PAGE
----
Thomas Hansen, Director of Renewable Energy at St1, discusses the significant energy challenges we face and encourages moving away from the offshore wind vs. onshore wind mindset to focus on the benefits of wind power.
– We will also need offshore wind, but that is not an argument against developing onshore wind where it is possible with minimal negative consequences.
– There are enormous amounts of fossil energy that need to be replaced. So if we want to become independent of fossil fuels in the long run while maintaining the living standards we are accustomed to, we actually need to utilize all good projects with renewable energy. Projects that allow us to use the available energy and exploit it with minimal adverse side effects, says Hansen.
It was about being involved and engaged in the overall process. And how essential the daily dialogue was between the major industrial player and all those who were involved and affected in the local community. This is a critical role for us to continue a good, open, and mutually beneficial dialogue in the times to come, he emphasizes.
We can estimate that good offshore wind projects are about twice as expensive as onshore ones. So the energy produced by offshore wind becomes much more expensive. Offshore wind comes with significantly higher extraction costs.
The St1 director can observe that the debate about offshore wind vs. onshore wind, and whether wind power plants should be built on land or at sea, is increasing in intensity. But what actually differentiates these two options? Hansen is asked to highlight some key points.
– The major difference, at least for today, is costs. Of course, this is project-dependent, but we can estimate that good offshore wind projects are about twice as expensive as onshore ones. So energy produced by offshore wind becomes much more expensive than energy produced by onshore wind. Offshore wind comes with significantly higher extraction costs. However, that doesn't mean we shouldn't develop offshore wind. We need it too, Hansen says.
The Director of Renewable Energy points out that the example above refers to fixed installations, not floating ones.
– When we talk about floating wind, it is actually even more expensive in reality. Perhaps ten times as expensive compared to onshore wind.
Another key difference between offshore wind and onshore wind is, of course, the use of areas.
– Onshore wind clearly occupies larger land areas, that's undeniable. But if you consider the impact it has on other aspects, such as biodiversity and fisheries, it's very project-specific. Regardless of whether it's on land or at sea, there are good and bad projects, Hansen explains.
A widely shared belief is that there are far more stable wind conditions at sea. That's true – with some qualifications.
– Generally, one can say there is more wind at sea, and the resource is easier to find. At the same time, there are locations on land that have wind resources just as good. The Davvi project is an example of that. There, you have practically offshore wind conditions, says Hansen.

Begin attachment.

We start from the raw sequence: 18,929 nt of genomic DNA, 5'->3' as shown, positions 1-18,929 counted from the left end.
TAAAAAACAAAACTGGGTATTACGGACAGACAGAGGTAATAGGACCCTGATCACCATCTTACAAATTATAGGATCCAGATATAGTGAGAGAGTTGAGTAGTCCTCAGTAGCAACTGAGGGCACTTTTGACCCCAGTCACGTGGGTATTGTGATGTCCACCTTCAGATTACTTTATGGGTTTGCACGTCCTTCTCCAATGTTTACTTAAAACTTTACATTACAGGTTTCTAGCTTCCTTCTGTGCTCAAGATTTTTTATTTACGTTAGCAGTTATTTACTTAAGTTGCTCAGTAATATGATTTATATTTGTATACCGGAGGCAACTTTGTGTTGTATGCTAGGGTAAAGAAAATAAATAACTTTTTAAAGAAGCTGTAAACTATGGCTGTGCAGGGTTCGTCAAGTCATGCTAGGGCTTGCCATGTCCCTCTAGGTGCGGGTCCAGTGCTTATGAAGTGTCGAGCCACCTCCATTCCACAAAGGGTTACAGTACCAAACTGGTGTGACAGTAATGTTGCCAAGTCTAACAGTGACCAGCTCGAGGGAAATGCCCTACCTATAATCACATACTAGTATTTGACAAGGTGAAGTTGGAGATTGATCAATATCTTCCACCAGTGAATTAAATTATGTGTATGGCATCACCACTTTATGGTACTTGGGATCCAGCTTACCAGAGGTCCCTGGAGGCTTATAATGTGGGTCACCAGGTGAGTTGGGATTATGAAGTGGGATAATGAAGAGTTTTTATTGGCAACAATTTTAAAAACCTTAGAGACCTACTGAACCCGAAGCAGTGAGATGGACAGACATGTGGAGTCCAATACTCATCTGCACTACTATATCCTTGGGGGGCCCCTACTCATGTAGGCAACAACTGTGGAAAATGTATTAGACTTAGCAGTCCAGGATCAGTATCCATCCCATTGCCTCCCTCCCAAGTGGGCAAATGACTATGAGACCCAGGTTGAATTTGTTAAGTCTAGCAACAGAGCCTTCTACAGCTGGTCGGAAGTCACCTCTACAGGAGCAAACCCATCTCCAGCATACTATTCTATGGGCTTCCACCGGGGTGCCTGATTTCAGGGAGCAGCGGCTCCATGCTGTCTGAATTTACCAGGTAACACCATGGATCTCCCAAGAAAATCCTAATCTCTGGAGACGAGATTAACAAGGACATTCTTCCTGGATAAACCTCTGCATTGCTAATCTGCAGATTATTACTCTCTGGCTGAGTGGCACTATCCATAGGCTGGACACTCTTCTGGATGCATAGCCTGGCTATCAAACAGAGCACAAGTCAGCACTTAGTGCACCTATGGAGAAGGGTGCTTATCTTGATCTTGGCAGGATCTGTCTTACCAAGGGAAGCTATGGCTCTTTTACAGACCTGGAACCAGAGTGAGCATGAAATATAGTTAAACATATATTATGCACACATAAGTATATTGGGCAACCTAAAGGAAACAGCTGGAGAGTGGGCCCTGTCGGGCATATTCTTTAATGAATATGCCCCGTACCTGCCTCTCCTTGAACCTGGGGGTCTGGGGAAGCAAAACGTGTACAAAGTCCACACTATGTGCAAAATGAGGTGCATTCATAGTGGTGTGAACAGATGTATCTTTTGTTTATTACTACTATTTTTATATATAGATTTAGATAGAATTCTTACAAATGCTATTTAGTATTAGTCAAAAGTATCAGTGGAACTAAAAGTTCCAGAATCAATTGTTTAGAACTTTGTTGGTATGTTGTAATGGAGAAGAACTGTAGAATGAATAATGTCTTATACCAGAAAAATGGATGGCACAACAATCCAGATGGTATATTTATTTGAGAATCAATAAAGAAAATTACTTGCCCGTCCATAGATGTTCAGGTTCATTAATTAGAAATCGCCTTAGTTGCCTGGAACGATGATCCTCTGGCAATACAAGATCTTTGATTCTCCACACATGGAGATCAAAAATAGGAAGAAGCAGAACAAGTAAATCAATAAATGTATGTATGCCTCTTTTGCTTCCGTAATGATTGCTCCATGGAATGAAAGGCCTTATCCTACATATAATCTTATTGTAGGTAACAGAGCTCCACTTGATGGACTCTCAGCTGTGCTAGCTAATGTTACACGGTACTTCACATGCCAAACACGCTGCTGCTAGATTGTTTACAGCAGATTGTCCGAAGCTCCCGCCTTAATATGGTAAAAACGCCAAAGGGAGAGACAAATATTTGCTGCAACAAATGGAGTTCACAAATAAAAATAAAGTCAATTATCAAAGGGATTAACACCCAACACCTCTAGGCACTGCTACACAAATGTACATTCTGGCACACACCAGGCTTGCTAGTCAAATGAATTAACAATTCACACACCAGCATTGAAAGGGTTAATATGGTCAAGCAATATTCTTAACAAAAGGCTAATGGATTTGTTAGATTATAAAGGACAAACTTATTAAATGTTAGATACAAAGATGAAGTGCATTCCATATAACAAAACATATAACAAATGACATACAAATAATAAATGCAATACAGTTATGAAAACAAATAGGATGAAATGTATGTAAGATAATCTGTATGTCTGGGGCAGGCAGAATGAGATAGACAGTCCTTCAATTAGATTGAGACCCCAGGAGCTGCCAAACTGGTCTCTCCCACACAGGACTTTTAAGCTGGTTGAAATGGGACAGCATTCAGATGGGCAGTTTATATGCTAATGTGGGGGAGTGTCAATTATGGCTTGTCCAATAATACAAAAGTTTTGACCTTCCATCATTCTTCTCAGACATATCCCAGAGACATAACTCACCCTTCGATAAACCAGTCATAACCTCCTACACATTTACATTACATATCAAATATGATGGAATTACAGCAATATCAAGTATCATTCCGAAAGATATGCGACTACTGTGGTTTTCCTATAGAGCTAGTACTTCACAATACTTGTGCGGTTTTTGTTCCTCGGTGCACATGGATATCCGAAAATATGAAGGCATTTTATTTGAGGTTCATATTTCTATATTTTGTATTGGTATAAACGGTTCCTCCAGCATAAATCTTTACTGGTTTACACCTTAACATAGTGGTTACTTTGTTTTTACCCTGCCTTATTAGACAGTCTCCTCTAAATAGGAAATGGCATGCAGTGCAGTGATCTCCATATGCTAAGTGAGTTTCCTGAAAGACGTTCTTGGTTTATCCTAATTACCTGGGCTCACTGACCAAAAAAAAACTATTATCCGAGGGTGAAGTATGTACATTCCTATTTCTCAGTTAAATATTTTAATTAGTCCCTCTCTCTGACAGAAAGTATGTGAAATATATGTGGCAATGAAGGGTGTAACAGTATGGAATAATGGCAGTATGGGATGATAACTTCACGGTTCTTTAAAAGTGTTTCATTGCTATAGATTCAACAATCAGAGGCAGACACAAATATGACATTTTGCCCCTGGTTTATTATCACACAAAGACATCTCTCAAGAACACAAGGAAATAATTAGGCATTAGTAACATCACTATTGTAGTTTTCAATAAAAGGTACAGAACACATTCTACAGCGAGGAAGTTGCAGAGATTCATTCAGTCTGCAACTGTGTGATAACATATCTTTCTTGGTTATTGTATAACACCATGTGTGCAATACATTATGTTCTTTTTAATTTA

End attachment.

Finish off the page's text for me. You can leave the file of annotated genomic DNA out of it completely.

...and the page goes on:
Even though offshore options are generally talked about more positively than onshore wind, the St1 man is clear that offshore wind is several years in the future.
– We will take advantage of it. Still, I don't think we should expect anything for several years to come. Realistically, we can hope that offshore wind will pick up after the 2030s, he predicts.
And while we're on the subject of timing, Hansen urges caution in waiting too long for new opportunities in the future without addressing the energy challenge here and now.
– The challenge must be tackled now; we must stop pushing it ahead of us. We must also stop believing that building at sea has no consequences. Because it does, the consequences just haven't been specified yet, says the director.
If it were the case that one could simply sit and wait for the perfect solution, without any negative consequences, it would be rational to wait.
– But that's not the case. Offshore wind won't be problem-free either. And I say this as a person who is also involved in developing offshore wind projects, Hansen continues.
If you look at the impact it has on other things, such as biodiversity and fisheries, it's actually very project-specific. Regardless of whether you are on land or at sea, there are good and bad projects.
Therefore, he emphasizes that onshore wind power plays an essential role, both now and in the future.
– We are in a hurry to reach the climate goals we have set for ourselves. Onshore wind power actually helps us become independent of fossil fuels. It is competitive even without subsidies, which is a key point here, says the director, before concluding:
– Onshore wind power, with the cost we can develop it to now, pulls us into the energy transition. It stands on its own and enables the establishment of competitive renewable industries. Offshore wind does not do this yet. So we must seize the opportunity now because the challenges we face will not diminish if we wait. Quite the opposite, they will grow.